HC Deb 28 October 1919 vol 120 cc476-8
Sir WILLIAM JOYNSON-HICKS (by Private Notice)

asked the Under-Secretary of State for the Air Ministry whether his attention has been called to the statements recently made by Colonel G. L. P. Henderson as to the serious number of deaths to pilots on the new air route to Egypt, and whether he can make a full statement to the House in regard to the whole position?

The UNDER-SECRETARY of STATE for AIR (Major-General Seely)

I cannot go into detail within the limits of a Parliamentary answer, but I shall be glad to make a full statement on the first possible occasion.

The broad facts are these: In the spring and early summer the War Office communicated to us the urgent demands of Egypt for aircraft of large size and endurance in order to cope with the situation, which was described as critical. At the end of March the request was for as many Handley-Page machines as could possibly be spared, and at the end of April they telegraphed urgently for additional squadrons. In view of the fact that no Handley-Page machine had ever been packed and sent by sea it was decided that the machines must be sent by air to meet the critical emergency, although considerable risks were necessarily involved.

At the end of April the first squadron was ordered to proceed, and special measures were taken to assist the move of this squadron. An officer with a special and practical knowledge of the route was sent out to arrange for facilities such as landing-grounds, spares, petrol, etc. Flying-boat escorts based on Toranto at first and then on Alexandria were also arranged. The squadron left on 3rd May. On account of the accidents which occurred, an officer was then stationed at each aerodrome on the route, whose primary duty it was to assist machines in getting through. Great difficulty, however, was experienced by these officers in getting messages by telephone or telegram through in time for action to be taken, and also in getting the necessary spares to the points required, owing to the difficulty of transport. Train communication was equally ineffective. A further difficulty was that owing to rapid demobilisation it was impossible to get the best qualified personnel within the time available. It was further arranged that replacements for the three squadrons who had gone to Egypt should be sent by air by the staging method. Two pilots and a few mechanics were stationed at each staging aerodrome. At the present moment fifty-one Handley Page machines have left for Egypt; of these twenty-six have arrived, ten are on later stages of the route, and fifteen have been written off.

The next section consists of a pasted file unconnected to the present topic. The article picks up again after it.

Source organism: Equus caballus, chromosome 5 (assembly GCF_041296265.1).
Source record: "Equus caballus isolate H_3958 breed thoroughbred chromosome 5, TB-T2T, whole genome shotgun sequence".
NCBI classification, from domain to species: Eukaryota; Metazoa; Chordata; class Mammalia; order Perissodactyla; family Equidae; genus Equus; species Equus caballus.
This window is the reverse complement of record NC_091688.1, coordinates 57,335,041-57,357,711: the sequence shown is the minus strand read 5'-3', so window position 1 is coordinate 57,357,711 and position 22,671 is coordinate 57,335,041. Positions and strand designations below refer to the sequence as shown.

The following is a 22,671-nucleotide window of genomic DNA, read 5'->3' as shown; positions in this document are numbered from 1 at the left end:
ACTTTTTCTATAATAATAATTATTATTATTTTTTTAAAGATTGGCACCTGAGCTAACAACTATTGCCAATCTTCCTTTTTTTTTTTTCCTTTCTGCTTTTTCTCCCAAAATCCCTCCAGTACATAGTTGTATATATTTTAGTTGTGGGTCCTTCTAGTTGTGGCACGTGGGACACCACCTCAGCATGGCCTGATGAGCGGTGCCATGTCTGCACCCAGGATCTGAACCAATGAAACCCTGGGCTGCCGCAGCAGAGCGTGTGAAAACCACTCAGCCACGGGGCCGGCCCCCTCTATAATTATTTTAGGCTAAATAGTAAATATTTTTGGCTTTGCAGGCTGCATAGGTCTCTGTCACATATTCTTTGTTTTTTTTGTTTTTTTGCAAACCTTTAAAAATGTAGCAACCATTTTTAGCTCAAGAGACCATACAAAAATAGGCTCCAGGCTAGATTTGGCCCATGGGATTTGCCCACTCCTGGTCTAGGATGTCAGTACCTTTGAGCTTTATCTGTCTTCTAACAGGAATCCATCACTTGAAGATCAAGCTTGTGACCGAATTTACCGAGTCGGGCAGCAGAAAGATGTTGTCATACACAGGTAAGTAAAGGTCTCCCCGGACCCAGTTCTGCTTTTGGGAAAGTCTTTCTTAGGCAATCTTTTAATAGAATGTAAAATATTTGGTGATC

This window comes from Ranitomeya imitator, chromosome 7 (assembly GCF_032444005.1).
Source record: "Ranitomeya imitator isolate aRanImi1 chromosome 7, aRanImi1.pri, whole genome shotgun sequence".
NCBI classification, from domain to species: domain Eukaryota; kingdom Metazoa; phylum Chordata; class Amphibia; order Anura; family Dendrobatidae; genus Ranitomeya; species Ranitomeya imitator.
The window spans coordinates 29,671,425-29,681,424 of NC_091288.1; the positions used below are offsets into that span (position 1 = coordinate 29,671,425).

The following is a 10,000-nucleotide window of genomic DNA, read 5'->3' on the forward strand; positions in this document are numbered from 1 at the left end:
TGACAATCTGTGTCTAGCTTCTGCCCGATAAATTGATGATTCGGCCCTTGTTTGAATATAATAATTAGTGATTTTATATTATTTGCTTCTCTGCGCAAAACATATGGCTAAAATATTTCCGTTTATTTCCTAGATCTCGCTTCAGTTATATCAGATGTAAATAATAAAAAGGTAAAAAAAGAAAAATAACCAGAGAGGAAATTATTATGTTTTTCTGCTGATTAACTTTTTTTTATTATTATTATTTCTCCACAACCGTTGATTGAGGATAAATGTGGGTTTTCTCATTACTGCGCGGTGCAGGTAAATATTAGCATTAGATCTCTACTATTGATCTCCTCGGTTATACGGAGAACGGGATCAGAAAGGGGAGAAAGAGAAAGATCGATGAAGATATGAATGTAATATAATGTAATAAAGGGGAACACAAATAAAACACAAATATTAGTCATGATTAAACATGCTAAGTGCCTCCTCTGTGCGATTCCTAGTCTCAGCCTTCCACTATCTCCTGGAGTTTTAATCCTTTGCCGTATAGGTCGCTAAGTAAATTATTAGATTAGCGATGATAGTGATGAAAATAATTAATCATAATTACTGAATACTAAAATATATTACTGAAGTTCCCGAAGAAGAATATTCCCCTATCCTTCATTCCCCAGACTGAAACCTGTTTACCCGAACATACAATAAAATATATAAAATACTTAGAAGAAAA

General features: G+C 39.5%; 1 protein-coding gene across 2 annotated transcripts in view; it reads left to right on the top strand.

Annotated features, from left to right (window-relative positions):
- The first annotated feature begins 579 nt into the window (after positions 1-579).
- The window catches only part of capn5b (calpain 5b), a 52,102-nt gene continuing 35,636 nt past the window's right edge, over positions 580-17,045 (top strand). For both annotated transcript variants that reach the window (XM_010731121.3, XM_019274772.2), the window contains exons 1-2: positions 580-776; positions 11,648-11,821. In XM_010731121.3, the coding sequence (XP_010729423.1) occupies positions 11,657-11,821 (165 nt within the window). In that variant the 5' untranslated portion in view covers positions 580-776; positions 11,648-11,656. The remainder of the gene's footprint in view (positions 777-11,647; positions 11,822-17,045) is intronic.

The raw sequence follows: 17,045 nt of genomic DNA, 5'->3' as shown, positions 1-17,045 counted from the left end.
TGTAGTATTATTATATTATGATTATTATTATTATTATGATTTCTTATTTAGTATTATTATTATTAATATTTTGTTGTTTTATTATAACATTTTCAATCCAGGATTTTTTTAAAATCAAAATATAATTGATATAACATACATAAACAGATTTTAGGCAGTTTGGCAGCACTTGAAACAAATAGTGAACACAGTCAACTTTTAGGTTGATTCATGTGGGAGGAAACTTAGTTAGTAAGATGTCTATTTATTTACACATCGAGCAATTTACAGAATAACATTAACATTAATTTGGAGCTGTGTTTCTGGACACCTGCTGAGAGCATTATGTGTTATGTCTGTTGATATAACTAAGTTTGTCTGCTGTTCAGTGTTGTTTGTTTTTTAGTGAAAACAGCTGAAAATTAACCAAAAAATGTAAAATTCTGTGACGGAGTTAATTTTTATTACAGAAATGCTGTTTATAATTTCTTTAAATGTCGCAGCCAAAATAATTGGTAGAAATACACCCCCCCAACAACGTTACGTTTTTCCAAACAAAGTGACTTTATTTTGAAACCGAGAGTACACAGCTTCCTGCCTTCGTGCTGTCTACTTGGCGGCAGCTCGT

A month ago the Chief of the Air Staff requested that a special committee of inquiry should be instituted composed of officers outside his own Department, and that inquiry is now proceeding. I should here like to emphasise the fact that the making of this route had nothing whatever to do with civil aviation, the whole being organised by the Service side. One machine crashed badly and four lives were lost. Three other bad accidents occurred, involving four fatal and four non-fatal injuries. This loss of life is greatly to be deplored, but it must be borne in mind that the situation was critical, and that prompt action was essential. I am advised that the sending of these machines by sea would have meant that they could not have been ready for action until many months after they were required.


Having regard to the very large loss of life and large cost involved, would not the right hon. Gentleman consider the desirability of having a more independent inquiry than that by some officers of the Air Service?

Major-General SEELY

This inquiry is as independent as it can be. The Chief of the Air Staff realised that it was important to have as independent an inquiry as possible a month ago, owing to the accidents involved in transporting this great number of machines over a practically untried route. The officers who arc investigating it—I think they must be officers, because practically everyone who understands the air has been in the Air Service during the War—are outside the Department of the Chief of the Air Staff and are quite independent of that Department.


Who are they?

Major-General SEELY

I know some of them. If the hon. Member will put down a question I will give him full details. The fullest inquiry will be made, and if it be found -that a mistake has been made by anyone concerned, from myself downwards, I need hardly say appropriate action will be taken.


How many of the Air Force are missing?

Major-General SEELY

The machines lost—fifteen—have been totally written off and others have been damaged. The total casualties so far are what I have given.


When the right hon. Gentleman says fifteen machines have been written off does lie mean that these machines have crashed?

Major-General SEELY

It means that they are of no further use—either fallen into the sea or so broken up that they are of no use. Twenty-six have arrived.

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